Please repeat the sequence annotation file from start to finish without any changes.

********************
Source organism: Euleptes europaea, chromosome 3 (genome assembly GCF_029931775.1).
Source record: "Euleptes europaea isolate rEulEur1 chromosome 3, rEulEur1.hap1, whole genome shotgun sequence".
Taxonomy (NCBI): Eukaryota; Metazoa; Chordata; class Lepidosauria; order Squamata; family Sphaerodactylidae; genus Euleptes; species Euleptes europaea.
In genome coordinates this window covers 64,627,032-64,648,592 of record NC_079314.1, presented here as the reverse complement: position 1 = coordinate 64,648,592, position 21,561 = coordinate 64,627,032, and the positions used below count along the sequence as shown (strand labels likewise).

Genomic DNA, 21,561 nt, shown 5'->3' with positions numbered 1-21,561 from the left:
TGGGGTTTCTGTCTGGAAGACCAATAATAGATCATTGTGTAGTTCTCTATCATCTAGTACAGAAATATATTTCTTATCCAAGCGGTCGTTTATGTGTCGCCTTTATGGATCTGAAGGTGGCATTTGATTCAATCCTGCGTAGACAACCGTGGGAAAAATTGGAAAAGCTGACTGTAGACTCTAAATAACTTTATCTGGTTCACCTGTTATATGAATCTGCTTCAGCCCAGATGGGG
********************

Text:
Source organism: Euleptes europaea, chromosome 3 (genome assembly GCF_029931775.1).
Source record: "Euleptes europaea isolate rEulEur1 chromosome 3, rEulEur1.hap1, whole genome shotgun sequence".
Taxonomy (NCBI): Eukaryota; Metazoa; Chordata; class Lepidosauria; order Squamata; family Sphaerodactylidae; genus Euleptes; species Euleptes europaea.
In genome coordinates this window covers 64,627,032-64,648,592 of record NC_079314.1, presented here as the reverse complement: position 1 = coordinate 64,648,592, position 21,561 = coordinate 64,627,032, and the positions used below count along the sequence as shown (strand labels likewise).

Genomic DNA, 21,561 nt, shown 5'->3' with positions numbered 1-21,561 from the left:
TGGGGTTTCTGTCTGGAAGACCAATAATAGATCATTGTGTAGTTCTCTATCATCTAGTACAGAAATATATTTCTTATCCAAGCGGTCGTTTATGTGTCGCCTTTATGGATCTGAAGGTGGCATTTGATTCAATCCTGCGTAGACAACCGTGGGAAAAATTGGAAAAGCTGACTGTAGACTCTAAATAACTTTATCTGGTTCACCTGTTATATGAATCTGCTTCAGCCCAGATGGGG